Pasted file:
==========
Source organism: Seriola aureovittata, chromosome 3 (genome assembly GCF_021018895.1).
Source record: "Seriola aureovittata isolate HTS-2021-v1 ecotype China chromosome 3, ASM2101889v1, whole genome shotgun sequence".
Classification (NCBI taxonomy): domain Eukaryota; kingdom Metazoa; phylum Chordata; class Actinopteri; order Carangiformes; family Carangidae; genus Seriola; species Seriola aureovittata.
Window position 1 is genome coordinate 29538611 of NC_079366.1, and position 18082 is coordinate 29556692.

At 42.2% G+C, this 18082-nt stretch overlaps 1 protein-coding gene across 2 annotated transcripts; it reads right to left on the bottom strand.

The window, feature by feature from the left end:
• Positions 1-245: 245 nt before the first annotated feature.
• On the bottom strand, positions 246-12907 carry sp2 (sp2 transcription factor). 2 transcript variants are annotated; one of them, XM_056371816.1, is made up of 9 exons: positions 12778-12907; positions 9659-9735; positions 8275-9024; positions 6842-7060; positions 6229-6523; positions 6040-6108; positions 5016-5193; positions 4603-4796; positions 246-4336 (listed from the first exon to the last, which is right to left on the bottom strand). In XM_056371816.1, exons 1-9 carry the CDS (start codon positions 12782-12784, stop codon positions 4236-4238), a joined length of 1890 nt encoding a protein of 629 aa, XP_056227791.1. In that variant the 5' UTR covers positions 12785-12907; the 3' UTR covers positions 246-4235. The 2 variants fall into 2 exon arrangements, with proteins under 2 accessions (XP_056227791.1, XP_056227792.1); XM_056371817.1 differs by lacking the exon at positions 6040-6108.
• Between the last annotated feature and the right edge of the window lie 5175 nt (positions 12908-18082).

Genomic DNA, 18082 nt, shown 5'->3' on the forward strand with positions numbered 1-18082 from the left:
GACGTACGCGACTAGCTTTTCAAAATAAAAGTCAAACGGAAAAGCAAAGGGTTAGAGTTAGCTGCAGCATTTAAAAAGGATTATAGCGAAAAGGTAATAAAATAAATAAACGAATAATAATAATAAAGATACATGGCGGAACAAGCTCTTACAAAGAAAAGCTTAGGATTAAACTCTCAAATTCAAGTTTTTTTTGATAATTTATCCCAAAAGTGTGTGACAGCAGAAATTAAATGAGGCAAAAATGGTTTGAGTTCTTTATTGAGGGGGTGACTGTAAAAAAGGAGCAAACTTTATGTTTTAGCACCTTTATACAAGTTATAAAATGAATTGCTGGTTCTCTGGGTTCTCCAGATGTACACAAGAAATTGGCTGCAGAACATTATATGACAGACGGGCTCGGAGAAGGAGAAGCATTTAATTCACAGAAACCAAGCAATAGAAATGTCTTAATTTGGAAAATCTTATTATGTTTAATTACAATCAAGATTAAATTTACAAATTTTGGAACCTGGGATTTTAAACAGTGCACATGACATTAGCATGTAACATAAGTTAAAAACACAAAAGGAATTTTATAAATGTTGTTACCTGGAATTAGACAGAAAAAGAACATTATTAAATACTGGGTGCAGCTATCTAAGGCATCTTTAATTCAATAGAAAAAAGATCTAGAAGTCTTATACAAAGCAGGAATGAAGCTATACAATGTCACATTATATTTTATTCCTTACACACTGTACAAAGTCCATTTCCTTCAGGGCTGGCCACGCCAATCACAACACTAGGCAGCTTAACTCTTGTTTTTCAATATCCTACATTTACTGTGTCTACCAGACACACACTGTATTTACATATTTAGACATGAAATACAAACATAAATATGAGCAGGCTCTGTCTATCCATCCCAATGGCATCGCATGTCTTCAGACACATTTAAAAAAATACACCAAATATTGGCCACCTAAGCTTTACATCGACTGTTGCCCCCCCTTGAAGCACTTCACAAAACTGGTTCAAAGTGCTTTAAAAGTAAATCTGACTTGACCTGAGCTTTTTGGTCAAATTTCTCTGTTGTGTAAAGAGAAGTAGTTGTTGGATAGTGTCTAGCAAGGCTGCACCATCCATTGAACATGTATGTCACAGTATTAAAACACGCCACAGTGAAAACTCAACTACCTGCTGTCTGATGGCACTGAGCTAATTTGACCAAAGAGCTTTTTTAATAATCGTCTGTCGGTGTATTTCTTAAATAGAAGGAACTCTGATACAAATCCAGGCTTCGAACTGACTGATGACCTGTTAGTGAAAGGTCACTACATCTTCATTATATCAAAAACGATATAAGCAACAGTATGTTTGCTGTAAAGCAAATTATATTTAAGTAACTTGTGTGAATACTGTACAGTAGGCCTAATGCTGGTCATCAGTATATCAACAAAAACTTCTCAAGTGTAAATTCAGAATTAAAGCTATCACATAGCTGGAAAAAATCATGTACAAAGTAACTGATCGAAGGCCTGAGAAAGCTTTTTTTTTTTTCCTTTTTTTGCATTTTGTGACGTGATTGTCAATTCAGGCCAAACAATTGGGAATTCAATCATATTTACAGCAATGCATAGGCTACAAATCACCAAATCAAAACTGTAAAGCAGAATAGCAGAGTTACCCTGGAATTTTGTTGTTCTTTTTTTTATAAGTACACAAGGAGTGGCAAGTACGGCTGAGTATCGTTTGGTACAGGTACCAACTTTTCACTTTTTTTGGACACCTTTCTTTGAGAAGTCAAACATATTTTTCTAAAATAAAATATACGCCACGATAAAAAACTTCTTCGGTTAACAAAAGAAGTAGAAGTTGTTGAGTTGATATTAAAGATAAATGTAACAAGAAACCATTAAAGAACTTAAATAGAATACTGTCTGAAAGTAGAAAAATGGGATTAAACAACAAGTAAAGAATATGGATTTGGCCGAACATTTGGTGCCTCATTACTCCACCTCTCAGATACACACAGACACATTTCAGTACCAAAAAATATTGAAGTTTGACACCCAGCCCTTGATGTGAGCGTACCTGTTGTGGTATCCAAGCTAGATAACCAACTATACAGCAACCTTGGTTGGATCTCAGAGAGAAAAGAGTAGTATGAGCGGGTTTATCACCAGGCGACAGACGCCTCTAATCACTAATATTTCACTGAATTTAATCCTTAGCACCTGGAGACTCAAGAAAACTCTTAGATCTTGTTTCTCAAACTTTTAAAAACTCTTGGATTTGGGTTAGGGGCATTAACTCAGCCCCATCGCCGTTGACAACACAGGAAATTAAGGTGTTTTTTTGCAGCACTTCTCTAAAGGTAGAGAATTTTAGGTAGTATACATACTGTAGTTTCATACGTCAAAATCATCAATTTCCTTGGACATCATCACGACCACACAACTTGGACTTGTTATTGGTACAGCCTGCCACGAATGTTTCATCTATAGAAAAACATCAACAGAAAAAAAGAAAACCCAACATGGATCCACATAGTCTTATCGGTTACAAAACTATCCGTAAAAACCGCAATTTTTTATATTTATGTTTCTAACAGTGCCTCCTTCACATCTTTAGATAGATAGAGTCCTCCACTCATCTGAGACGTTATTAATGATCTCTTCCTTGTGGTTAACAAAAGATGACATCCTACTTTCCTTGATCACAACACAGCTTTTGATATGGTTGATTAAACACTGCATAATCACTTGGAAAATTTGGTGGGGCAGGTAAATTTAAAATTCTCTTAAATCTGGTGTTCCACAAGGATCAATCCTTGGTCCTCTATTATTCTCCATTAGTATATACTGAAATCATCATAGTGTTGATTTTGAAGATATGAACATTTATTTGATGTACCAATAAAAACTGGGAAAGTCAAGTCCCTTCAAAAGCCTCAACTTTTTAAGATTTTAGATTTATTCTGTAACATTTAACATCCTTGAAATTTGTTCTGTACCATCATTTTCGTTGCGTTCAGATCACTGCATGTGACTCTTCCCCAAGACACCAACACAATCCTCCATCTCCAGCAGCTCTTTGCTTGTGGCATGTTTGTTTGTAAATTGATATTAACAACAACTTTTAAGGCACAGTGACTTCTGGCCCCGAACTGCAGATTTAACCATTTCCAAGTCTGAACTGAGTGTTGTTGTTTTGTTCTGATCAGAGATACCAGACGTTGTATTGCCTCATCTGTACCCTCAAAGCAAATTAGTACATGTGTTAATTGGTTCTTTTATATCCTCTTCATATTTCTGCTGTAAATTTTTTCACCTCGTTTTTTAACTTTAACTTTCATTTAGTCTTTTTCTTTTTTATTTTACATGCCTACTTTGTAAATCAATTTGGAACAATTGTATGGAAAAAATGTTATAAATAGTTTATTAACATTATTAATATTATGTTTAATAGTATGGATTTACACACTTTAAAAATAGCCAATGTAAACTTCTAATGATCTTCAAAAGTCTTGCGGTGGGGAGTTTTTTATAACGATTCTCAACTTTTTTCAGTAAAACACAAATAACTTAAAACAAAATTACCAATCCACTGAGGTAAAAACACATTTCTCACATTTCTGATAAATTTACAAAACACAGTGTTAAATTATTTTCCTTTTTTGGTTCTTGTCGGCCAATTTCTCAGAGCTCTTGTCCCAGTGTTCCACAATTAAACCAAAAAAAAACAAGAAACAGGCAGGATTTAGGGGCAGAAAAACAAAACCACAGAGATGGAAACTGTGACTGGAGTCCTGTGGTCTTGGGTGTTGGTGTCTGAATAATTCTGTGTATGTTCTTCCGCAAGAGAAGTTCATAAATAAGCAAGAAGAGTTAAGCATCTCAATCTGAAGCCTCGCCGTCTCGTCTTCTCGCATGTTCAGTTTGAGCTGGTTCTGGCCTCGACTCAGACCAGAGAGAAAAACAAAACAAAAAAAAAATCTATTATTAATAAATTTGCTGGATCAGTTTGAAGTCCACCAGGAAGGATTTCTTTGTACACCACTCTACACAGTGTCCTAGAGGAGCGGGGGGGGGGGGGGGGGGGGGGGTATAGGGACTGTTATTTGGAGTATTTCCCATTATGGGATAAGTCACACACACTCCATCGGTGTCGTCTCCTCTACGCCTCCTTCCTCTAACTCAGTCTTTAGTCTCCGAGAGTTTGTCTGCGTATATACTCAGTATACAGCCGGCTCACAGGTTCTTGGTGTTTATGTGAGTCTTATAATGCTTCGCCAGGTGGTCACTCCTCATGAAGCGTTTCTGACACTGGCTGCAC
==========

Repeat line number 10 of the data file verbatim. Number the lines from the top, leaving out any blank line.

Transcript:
Genomic DNA, 18082 nt, shown 5'->3' on the forward strand with positions numbered 1-18082 from the left: